The African Diaspora International Film Festival (ADIFF) – DC will hold its 13th Anniversary from August 9 to 11, 2019 at the George Washington University (GWU) Marvin Center (800 21st Street NW). The weekend will feature an exciting line up of 16 national and international fictions and documentaries set in The United States, Djibouti, Brazil, Barbados, DRC, Panama, France, Guadeloupe, Cuba and Morocco – including 12 US and DC premieres.
Opening Night film, Ali’s Comeback: The Untold Story by Art Jones, is a fascinating documentary that recounts the unsung saga that broke the boxing’s blacklist status of Muhammad Ali, the champion who said “no” to war and racism. The year is 1970. It has been three and a half years since Muhammad Ali was stripped of his title. Convicted of draft evasion. Threatened with imprisonment. Banned in all 50 states, he is unable to work in the field for which he had no equal. The wide door on his illustrious career seems to be closing. But in Atlanta, Georgia, an astute white businessman, a visionary black senator, and a progressive Jewish mayor came together to make it possible for Ali to resume his amazing boxing career.
In Closing Night film, The Robeson Effect by Juney Smith, actors Danny Glover and Ben Guillory share with the audience the extraordinary story of their 50-year friendship, some of their life’s journey, their artistic journey and their shared admiration of Paul Robeson, which led them to the creation of the Robey Theatre Company in Los Angeles, California.
ADIFF DC 2019 presents a rich selection of historical documentaries that highlight the contribution of international leaders who have affected significant societal change in their country and beyond. Who was Frantz Fanon and what is his legacy today? Fanon yesterday and today by Hassane Mezine traces the life of this incredible leader and gives voice to men and women inspired by Frantz Fanon to fight for social justice today. Oliver Tambo: Have You Heard From Johannesburg by Connie Field tells the untold story of Oliver Tambo—who lived a life on the principles of ethics, compassion, inclusion, social justice and equality – the man behind the release of Nelson Mandela and the end of Apartheid in South Africa. Mika Kaurismaki’s documentary Mama Africa: Miriam Makeba traces fifty years of her music and Miriam Makeba’s performing life. The Black Mozart in Cuba by Steve and Stephanie James is the latest act in the rehabilitation of the memory of musician extraordinaire Joseph Boulogne, Le Chevalier de Saint-Georges (1745-1799).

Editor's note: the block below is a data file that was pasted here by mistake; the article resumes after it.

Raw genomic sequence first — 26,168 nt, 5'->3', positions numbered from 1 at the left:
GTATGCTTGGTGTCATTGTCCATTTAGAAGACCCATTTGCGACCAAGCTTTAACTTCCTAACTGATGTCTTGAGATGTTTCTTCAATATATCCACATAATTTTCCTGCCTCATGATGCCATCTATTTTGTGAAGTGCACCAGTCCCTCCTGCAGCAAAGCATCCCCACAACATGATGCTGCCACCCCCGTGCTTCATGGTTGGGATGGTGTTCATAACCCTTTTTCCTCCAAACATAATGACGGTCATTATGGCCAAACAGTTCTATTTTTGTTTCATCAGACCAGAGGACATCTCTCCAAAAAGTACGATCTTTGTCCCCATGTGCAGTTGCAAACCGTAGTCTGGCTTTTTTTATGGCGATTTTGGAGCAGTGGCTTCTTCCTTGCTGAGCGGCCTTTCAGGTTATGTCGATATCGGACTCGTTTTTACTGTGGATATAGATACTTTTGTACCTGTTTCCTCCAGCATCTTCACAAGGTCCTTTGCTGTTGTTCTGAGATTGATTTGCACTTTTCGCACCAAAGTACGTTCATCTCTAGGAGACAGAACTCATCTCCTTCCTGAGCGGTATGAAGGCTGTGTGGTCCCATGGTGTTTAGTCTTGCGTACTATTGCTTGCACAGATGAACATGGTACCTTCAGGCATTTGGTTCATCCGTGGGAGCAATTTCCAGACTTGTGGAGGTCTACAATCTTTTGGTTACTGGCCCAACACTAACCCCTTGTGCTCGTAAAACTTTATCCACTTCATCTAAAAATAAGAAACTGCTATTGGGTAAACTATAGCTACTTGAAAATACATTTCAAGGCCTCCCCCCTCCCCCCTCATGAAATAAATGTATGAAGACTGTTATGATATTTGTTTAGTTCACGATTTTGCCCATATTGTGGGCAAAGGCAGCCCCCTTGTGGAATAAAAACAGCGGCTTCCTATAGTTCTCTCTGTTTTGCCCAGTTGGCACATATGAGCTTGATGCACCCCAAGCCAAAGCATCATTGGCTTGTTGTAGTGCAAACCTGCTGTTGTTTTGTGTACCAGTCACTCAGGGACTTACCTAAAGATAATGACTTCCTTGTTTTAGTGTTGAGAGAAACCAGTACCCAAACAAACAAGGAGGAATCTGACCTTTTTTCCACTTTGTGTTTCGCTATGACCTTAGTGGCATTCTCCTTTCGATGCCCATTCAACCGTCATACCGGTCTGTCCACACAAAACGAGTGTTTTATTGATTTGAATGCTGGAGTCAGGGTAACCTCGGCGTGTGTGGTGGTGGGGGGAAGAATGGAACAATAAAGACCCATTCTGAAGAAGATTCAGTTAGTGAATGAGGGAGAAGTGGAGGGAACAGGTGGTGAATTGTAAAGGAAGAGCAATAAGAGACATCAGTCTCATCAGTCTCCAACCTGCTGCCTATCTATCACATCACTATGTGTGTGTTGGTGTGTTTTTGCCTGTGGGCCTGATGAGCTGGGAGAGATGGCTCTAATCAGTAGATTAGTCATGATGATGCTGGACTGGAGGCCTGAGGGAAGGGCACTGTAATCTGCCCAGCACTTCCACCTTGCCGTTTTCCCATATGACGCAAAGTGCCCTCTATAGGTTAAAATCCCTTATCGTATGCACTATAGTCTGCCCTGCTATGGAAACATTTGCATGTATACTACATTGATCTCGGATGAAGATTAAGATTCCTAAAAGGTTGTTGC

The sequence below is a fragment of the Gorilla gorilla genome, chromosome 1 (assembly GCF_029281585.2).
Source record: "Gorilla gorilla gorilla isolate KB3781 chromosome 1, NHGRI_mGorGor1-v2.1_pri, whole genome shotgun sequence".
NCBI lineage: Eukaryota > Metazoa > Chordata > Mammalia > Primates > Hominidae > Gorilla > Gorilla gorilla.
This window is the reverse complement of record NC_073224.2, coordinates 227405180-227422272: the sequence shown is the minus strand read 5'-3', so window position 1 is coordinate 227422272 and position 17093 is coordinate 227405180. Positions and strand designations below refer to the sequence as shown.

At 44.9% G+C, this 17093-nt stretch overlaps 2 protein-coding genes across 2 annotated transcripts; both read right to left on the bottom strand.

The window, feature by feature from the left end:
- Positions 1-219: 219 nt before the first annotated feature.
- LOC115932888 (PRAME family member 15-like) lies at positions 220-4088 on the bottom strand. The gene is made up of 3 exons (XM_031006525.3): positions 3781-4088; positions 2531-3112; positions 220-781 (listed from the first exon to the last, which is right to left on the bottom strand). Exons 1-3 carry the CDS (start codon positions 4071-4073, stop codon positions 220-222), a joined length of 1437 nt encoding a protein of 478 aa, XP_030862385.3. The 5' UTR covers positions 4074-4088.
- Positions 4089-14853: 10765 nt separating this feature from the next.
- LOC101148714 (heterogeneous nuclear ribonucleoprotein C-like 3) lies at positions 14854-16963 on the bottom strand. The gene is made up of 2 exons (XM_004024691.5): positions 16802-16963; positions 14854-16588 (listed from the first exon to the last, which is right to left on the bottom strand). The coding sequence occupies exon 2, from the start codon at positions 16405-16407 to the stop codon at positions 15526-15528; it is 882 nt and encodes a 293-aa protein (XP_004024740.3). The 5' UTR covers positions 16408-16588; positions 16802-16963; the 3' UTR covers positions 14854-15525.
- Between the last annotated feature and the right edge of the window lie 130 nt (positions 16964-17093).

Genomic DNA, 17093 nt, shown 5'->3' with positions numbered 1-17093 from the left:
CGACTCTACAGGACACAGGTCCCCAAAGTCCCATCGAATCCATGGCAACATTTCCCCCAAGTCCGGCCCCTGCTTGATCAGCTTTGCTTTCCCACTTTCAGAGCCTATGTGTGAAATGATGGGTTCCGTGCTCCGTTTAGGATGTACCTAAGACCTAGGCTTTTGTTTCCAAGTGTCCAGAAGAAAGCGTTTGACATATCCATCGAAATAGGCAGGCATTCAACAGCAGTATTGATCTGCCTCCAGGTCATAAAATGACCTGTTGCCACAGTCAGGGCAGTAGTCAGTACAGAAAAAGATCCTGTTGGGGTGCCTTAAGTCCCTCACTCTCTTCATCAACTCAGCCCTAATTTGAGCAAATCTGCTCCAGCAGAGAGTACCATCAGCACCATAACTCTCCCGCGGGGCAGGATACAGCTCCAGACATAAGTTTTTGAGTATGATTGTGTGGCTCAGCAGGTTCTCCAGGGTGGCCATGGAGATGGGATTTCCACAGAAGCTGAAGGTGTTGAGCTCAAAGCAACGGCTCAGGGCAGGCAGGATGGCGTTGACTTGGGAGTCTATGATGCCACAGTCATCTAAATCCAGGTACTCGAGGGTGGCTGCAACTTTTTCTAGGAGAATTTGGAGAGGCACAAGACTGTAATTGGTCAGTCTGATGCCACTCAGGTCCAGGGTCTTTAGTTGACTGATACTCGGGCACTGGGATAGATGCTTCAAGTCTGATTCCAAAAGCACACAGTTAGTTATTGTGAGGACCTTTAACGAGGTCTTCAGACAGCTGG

Two films will have revival screenings in ADIFF DC 2019: Classic Brazilian epic drama Quilombo (1984) by Carlos Diegues is about Quilombo dos Palmares, one of the most important communities of free African people in the New World. Directed by remarkable Egyptian filmmaker Osama Fawzi – who passed away on January 8, 2019 – Fallen Angels’ Paradise (1999) is one of the most original and audacious Egyptian productions of the 1990s. “Intriguingly modern in look and idiom, Fallen Angels’ Paradise convincingly depicts Cairo’s upper and lower depths in the surrealistic story of a man who refuses to die.” ~ LA Times
ADIFF DC’s lineup features six films directed by women including Dhalinyaro (Youth) by Lula Ali Ismail that depicts the life of three young girls from Djibouti who must make important life choices as they transition from High School to College. Panama Dreams transports the viewer on filmmaker Alison Saunders’ modern-day search for descendants of an ancestor who left Barbados in the early 1900s to build the Panama Canal. Made in His Image by 12 year-old Anah Ambuchi, is the true story of a young black girl who experiences bullying from her classmates and finds strength in her mother’s story. Baobab Flowers by Gabriela Watson-Burkett, a documentary that explores education inequality as a global issue in black communities in the United States and Brazil.
THE OTHER FILMS
Kinshasa Makambo by Dieudo Hamadi follows young activists who fight for social change in the Democratic Republic of Congo.
Tazzeka by Jean-Philippe Gaud is an ode to good food and friendship about Elias, a talented young Moroccan cook whose meeting with a top Paris chef and a young woman inspires him to leave home for Paris, France.
Black N Black by Zadi Zokou is a documentary that explores the relationship between African Americans and African immigrants to the United States.
In the revealing short documentary, What Are You? by Richard B. Pierre, eleven people with a range of backgrounds discuss what it’s like being of mixed racial heritage within the context of North America.